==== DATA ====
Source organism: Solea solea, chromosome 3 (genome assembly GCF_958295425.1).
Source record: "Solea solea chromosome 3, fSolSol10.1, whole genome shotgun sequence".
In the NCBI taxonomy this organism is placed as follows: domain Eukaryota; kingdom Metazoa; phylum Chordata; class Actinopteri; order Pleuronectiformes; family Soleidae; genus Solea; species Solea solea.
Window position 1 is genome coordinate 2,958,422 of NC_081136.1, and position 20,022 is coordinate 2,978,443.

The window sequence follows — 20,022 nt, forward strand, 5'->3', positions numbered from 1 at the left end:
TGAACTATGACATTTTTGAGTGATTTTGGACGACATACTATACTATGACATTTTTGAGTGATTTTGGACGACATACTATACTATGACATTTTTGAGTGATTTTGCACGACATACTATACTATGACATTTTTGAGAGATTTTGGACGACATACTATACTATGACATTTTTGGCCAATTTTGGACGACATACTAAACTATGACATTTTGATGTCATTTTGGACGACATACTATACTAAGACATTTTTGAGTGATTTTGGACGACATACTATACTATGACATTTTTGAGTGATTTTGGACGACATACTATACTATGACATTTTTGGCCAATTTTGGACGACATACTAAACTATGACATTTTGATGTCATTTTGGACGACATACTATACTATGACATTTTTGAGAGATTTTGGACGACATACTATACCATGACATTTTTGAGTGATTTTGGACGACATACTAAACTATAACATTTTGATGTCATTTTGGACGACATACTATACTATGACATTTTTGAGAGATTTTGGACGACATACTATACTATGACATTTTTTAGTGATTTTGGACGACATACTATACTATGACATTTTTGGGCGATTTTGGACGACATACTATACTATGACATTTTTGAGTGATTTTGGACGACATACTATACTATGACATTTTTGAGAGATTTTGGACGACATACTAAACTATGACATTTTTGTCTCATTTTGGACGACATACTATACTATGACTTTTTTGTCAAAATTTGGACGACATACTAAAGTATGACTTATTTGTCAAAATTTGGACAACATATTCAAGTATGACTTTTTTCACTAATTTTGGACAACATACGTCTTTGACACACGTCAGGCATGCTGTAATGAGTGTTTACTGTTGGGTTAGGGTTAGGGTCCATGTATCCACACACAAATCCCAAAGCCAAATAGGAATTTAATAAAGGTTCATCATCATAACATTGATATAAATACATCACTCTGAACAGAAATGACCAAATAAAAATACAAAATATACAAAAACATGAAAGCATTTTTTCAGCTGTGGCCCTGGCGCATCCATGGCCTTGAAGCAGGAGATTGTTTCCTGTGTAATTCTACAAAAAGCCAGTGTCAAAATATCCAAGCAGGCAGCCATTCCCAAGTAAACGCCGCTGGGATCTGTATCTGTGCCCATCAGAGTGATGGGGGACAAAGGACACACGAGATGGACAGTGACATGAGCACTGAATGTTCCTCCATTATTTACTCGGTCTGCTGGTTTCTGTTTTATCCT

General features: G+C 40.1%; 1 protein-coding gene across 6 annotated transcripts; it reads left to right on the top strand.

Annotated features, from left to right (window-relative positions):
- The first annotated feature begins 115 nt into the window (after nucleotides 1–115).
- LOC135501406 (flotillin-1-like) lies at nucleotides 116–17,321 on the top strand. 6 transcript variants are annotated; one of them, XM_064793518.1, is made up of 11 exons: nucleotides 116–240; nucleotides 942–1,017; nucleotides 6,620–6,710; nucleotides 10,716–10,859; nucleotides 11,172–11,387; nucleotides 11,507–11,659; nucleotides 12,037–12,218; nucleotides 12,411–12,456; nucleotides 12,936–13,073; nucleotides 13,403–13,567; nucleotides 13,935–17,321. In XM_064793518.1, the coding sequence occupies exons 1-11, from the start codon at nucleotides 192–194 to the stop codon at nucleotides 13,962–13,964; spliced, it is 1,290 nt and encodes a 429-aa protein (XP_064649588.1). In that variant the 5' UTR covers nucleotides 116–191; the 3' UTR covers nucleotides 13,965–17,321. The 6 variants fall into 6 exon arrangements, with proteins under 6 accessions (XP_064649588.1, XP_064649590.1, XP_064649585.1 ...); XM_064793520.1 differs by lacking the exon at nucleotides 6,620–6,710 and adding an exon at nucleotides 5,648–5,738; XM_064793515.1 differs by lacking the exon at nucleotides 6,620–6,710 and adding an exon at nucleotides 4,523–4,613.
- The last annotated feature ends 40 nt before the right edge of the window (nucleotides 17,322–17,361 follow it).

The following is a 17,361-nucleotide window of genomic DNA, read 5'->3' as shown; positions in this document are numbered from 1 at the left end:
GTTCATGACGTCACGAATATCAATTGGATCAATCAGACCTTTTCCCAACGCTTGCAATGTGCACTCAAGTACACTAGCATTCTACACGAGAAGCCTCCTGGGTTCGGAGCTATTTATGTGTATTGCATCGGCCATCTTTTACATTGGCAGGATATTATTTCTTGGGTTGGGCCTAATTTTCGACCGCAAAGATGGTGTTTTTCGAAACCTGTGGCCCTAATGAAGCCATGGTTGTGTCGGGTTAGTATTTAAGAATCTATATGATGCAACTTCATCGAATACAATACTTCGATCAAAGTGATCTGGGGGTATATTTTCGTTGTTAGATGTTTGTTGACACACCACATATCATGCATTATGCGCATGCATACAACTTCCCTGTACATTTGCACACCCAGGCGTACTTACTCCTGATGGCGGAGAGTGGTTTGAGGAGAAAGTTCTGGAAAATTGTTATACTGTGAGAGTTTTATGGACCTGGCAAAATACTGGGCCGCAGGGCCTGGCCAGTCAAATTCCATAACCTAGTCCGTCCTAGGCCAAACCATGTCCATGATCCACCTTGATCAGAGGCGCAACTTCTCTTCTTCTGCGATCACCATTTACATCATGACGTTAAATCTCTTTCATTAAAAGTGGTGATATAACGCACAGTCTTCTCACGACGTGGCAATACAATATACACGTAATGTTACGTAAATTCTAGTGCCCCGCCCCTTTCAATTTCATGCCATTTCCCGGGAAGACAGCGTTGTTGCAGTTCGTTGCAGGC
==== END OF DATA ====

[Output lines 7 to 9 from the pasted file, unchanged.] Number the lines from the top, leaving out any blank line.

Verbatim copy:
General features: G+C 40.1%; 1 protein-coding gene across 6 annotated transcripts; it reads left to right on the top strand.

Annotated features, from left to right (window-relative positions):
- The first annotated feature begins 115 nt into the window (after nucleotides 1–115).